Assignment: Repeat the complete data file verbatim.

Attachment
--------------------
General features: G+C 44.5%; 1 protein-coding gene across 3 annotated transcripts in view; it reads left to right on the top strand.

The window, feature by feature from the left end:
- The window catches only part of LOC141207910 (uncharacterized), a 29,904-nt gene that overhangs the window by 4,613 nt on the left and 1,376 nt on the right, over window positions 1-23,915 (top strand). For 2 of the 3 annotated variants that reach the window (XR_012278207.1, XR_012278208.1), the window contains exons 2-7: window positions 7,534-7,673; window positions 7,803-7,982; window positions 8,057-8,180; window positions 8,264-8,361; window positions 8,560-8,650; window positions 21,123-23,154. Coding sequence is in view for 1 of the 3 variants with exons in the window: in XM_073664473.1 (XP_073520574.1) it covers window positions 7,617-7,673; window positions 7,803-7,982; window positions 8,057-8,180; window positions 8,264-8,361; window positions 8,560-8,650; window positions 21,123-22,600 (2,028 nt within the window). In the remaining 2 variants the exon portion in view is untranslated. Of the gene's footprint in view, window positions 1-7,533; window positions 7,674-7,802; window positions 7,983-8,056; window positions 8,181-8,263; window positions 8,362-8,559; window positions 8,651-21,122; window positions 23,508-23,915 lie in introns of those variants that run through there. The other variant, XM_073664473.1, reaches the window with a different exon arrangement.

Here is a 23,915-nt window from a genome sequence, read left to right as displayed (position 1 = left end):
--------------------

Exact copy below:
General features: G+C 44.5%; 1 protein-coding gene across 3 annotated transcripts in view; it reads left to right on the top strand.

The window, feature by feature from the left end:
- The window catches only part of LOC141207910 (uncharacterized), a 29,904-nt gene that overhangs the window by 4,613 nt on the left and 1,376 nt on the right, over window positions 1-23,915 (top strand). For 2 of the 3 annotated variants that reach the window (XR_012278207.1, XR_012278208.1), the window contains exons 2-7: window positions 7,534-7,673; window positions 7,803-7,982; window positions 8,057-8,180; window positions 8,264-8,361; window positions 8,560-8,650; window positions 21,123-23,154. Coding sequence is in view for 1 of the 3 variants with exons in the window: in XM_073664473.1 (XP_073520574.1) it covers window positions 7,617-7,673; window positions 7,803-7,982; window positions 8,057-8,180; window positions 8,264-8,361; window positions 8,560-8,650; window positions 21,123-22,600 (2,028 nt within the window). In the remaining 2 variants the exon portion in view is untranslated. Of the gene's footprint in view, window positions 1-7,533; window positions 7,674-7,802; window positions 7,983-8,056; window positions 8,181-8,263; window positions 8,362-8,559; window positions 8,651-21,122; window positions 23,508-23,915 lie in introns of those variants that run through there. The other variant, XM_073664473.1, reaches the window with a different exon arrangement.

Here is a 23,915-nt window from a genome sequence, read left to right as displayed (position 1 = left end):